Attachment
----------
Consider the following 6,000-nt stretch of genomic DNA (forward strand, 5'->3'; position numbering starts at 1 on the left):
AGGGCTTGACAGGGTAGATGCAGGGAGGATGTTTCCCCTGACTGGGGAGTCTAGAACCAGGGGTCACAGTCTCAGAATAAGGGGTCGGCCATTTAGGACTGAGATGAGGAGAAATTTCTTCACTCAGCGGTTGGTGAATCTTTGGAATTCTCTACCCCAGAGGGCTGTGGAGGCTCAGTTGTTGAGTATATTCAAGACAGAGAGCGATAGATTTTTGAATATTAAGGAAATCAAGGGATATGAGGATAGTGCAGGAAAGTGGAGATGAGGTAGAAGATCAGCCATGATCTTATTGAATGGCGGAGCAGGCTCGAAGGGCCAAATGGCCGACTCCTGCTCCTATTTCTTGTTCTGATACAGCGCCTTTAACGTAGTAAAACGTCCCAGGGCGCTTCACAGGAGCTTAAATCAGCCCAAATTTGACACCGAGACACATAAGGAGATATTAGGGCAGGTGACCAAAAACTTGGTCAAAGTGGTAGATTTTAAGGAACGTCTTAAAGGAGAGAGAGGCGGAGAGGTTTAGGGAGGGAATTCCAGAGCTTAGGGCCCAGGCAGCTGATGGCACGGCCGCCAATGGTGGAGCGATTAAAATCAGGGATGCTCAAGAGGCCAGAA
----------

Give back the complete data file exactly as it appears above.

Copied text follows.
Consider the following 6,000-nt stretch of genomic DNA (forward strand, 5'->3'; position numbering starts at 1 on the left):
AGGGCTTGACAGGGTAGATGCAGGGAGGATGTTTCCCCTGACTGGGGAGTCTAGAACCAGGGGTCACAGTCTCAGAATAAGGGGTCGGCCATTTAGGACTGAGATGAGGAGAAATTTCTTCACTCAGCGGTTGGTGAATCTTTGGAATTCTCTACCCCAGAGGGCTGTGGAGGCTCAGTTGTTGAGTATATTCAAGACAGAGAGCGATAGATTTTTGAATATTAAGGAAATCAAGGGATATGAGGATAGTGCAGGAAAGTGGAGATGAGGTAGAAGATCAGCCATGATCTTATTGAATGGCGGAGCAGGCTCGAAGGGCCAAATGGCCGACTCCTGCTCCTATTTCTTGTTCTGATACAGCGCCTTTAACGTAGTAAAACGTCCCAGGGCGCTTCACAGGAGCTTAAATCAGCCCAAATTTGACACCGAGACACATAAGGAGATATTAGGGCAGGTGACCAAAAACTTGGTCAAAGTGGTAGATTTTAAGGAACGTCTTAAAGGAGAGAGAGGCGGAGAGGTTTAGGGAGGGAATTCCAGAGCTTAGGGCCCAGGCAGCTGATGGCACGGCCGCCAATGGTGGAGCGATTAAAATCAGGGATGCTCAAGAGGCCAGAA